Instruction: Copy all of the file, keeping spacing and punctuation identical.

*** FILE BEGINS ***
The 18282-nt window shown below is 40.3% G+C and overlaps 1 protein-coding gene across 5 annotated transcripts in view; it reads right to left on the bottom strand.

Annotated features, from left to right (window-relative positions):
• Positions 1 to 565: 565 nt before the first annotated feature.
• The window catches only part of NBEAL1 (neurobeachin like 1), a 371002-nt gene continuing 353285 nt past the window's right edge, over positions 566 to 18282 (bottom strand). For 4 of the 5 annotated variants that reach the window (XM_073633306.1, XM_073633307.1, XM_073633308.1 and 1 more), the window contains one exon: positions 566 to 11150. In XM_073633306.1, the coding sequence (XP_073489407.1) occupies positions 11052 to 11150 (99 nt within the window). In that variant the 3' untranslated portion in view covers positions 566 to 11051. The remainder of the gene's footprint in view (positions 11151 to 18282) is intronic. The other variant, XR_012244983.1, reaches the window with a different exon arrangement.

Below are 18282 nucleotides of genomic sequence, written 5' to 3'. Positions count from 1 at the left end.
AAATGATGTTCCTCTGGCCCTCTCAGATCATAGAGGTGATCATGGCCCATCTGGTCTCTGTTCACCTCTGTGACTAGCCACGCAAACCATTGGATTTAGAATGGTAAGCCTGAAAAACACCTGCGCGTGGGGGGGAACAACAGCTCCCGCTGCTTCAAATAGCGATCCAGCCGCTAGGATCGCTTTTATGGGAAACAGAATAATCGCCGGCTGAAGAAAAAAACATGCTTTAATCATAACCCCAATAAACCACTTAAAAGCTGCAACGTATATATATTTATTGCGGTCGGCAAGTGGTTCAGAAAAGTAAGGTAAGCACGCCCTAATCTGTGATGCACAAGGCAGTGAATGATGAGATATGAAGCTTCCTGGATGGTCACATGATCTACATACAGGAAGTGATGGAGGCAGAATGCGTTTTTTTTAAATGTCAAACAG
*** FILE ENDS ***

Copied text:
The 18282-nt window shown below is 40.3% G+C and overlaps 1 protein-coding gene across 5 annotated transcripts in view; it reads right to left on the bottom strand.

Annotated features, from left to right (window-relative positions):
• Positions 1 to 565: 565 nt before the first annotated feature.
• The window catches only part of NBEAL1 (neurobeachin like 1), a 371002-nt gene continuing 353285 nt past the window's right edge, over positions 566 to 18282 (bottom strand). For 4 of the 5 annotated variants that reach the window (XM_073633306.1, XM_073633307.1, XM_073633308.1 and 1 more), the window contains one exon: positions 566 to 11150. In XM_073633306.1, the coding sequence (XP_073489407.1) occupies positions 11052 to 11150 (99 nt within the window). In that variant the 3' untranslated portion in view covers positions 566 to 11051. The remainder of the gene's footprint in view (positions 11151 to 18282) is intronic. The other variant, XR_012244983.1, reaches the window with a different exon arrangement.

Below are 18282 nucleotides of genomic sequence, written 5' to 3'. Positions count from 1 at the left end.
AAATGATGTTCCTCTGGCCCTCTCAGATCATAGAGGTGATCATGGCCCATCTGGTCTCTGTTCACCTCTGTGACTAGCCACGCAAACCATTGGATTTAGAATGGTAAGCCTGAAAAACACCTGCGCGTGGGGGGGAACAACAGCTCCCGCTGCTTCAAATAGCGATCCAGCCGCTAGGATCGCTTTTATGGGAAACAGAATAATCGCCGGCTGAAGAAAAAAACATGCTTTAATCATAACCCCAATAAACCACTTAAAAGCTGCAACGTATATATATTTATTGCGGTCGGCAAGTGGTTCAGAAAAGTAAGGTAAGCACGCCCTAATCTGTGATGCACAAGGCAGTGAATGATGAGATATGAAGCTTCCTGGATGGTCACATGATCTACATACAGGAAGTGATGGAGGCAGAATGCGTTTTTTTTAAATGTCAAACAG